Good luck with everything. Sometimes the whiteflies can be a real pain on fall crops so you might want to watch for them.

Bill
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Old August 7, 2019   #3
Worth1
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Looks great.
I planted some really old squash seeds the other day.
We shall see if they come up.
The are the calabaza squash, light green striped looking things.

Yes it was me that gave that tip or at least have given that tip here..
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Old August 27, 2019   #4
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I set my cucumbers out a week ago in temps bordering on 100 and had to water for a few days to keep them from totally wilting and then rain and cooler weather hit. They are now close to two feet up the fence and growing like crazy. It's amazing what a bit of rain can do.

Now since the drought seems to be breaking here I am going to start some seed for my fall crops and hope to have a normal fall season. Last years fall season was nearly a total bust since ti stayed hot and very dry right up into mid November so I had very limited success with everything except rutabagas until winter. I'm really hoping for a good greens season this fall along with some of the other normal fall crops.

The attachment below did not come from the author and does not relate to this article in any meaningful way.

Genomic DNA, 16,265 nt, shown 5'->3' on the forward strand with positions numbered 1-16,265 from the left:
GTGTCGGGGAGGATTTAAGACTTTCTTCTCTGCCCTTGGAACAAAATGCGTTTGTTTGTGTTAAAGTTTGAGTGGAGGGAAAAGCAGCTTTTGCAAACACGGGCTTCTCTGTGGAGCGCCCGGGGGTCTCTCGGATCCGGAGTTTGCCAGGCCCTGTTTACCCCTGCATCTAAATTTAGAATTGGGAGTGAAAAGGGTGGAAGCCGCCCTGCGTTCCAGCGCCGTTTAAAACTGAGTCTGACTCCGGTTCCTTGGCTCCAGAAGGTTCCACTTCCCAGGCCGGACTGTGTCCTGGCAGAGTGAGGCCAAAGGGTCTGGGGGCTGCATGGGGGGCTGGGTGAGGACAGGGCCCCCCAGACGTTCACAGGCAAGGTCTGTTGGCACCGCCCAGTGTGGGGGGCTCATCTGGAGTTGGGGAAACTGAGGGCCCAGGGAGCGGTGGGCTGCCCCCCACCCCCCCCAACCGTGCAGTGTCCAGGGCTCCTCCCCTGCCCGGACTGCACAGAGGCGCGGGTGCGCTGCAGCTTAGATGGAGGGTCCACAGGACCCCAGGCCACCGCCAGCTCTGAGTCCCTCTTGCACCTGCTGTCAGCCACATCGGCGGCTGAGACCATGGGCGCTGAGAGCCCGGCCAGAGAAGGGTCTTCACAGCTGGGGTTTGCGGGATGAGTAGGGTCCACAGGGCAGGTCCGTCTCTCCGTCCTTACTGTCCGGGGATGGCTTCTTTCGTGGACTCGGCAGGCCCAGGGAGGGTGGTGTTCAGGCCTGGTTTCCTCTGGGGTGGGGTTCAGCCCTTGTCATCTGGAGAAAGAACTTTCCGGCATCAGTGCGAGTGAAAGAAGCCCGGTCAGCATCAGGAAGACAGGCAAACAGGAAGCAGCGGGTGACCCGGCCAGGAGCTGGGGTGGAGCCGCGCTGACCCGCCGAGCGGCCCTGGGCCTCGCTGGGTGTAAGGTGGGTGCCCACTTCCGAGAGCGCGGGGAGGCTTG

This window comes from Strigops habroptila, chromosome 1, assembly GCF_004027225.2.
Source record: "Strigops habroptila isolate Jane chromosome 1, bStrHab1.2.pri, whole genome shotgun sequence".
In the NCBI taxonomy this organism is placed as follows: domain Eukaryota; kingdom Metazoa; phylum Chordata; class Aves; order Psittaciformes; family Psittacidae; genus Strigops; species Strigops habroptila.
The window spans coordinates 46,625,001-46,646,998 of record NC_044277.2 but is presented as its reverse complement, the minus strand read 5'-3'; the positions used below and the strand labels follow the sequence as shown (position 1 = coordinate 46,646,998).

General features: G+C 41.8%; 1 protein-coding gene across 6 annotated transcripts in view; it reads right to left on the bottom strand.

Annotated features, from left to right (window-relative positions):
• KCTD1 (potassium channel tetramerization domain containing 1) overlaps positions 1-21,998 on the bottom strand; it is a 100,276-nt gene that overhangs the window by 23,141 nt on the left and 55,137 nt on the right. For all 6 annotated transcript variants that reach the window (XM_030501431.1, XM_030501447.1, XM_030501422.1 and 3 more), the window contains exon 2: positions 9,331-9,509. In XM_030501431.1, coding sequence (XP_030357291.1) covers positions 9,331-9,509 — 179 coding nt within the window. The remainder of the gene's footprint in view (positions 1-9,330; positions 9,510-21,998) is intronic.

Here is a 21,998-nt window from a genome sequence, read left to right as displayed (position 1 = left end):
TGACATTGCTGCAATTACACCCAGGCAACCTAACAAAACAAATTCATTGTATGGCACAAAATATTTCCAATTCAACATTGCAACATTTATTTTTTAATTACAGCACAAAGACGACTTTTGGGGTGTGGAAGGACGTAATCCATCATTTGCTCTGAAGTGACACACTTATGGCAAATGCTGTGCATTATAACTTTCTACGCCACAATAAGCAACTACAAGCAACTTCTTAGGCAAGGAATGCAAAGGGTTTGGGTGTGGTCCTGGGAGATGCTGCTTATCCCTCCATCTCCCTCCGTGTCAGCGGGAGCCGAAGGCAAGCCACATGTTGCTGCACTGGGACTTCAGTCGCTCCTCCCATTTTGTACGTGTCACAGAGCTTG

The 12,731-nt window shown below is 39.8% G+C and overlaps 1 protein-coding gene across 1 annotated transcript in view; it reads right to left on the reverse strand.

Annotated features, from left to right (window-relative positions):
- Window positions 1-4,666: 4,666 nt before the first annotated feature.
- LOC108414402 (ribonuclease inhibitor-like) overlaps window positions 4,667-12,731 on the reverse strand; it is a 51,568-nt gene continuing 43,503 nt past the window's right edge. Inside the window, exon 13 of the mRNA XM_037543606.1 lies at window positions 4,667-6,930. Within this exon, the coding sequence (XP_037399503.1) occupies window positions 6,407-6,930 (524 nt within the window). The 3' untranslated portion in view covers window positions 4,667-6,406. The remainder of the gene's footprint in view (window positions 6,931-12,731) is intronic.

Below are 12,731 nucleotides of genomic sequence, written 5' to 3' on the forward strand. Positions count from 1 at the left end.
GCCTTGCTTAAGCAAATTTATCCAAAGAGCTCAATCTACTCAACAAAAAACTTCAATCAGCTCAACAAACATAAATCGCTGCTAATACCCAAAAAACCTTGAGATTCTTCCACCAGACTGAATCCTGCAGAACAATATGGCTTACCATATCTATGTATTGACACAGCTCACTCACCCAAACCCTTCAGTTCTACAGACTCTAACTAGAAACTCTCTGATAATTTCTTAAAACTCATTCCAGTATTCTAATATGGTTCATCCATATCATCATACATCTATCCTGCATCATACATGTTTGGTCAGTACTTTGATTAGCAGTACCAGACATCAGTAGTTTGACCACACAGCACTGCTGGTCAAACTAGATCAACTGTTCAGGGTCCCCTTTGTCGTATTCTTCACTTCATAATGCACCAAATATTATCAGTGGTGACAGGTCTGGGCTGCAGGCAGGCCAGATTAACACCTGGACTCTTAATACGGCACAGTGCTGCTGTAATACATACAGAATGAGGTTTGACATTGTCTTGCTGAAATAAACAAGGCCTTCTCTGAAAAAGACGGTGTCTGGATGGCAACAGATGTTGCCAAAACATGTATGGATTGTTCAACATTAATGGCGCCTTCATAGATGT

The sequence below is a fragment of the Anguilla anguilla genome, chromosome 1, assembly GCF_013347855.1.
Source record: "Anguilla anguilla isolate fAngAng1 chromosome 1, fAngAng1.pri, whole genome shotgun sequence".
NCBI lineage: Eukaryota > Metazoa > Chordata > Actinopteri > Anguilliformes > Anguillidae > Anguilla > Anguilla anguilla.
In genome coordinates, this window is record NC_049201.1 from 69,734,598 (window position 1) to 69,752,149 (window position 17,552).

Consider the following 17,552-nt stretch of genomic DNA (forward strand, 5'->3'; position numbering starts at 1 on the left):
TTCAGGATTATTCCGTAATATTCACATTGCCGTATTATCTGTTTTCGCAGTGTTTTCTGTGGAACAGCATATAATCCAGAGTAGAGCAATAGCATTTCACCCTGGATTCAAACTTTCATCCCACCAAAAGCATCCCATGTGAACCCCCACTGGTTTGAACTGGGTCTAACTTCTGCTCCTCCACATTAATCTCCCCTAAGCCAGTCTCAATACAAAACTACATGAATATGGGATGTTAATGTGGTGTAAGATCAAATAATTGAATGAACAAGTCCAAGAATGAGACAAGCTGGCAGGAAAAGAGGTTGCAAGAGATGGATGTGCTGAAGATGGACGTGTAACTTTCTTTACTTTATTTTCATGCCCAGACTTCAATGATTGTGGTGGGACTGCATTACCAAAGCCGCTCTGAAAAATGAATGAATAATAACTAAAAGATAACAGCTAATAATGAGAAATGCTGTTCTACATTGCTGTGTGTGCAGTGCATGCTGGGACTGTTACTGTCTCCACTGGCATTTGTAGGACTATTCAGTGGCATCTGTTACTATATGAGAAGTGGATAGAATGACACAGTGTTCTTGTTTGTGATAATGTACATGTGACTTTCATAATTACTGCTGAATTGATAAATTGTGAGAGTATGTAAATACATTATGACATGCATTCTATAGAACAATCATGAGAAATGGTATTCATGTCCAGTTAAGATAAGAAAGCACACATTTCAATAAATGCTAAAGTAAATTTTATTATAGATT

Bill
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Old August 27, 2019   #5
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That photo was taken three weeks ago. Here's what they look like now:



I've already picked the first two squash (including the one on the nearest squash plant) and two cucumbers (National Pickling).

Last week, by the time I remembered Bill's use of Sevin around the squash stem base, a dastardly SVB had bored into one squash vine. Since it was newly made I injected up and down stem from the hole, covered it with soil and started regular dusting around the bases of both squash and cuke vines. The plant seems fine and no harm done.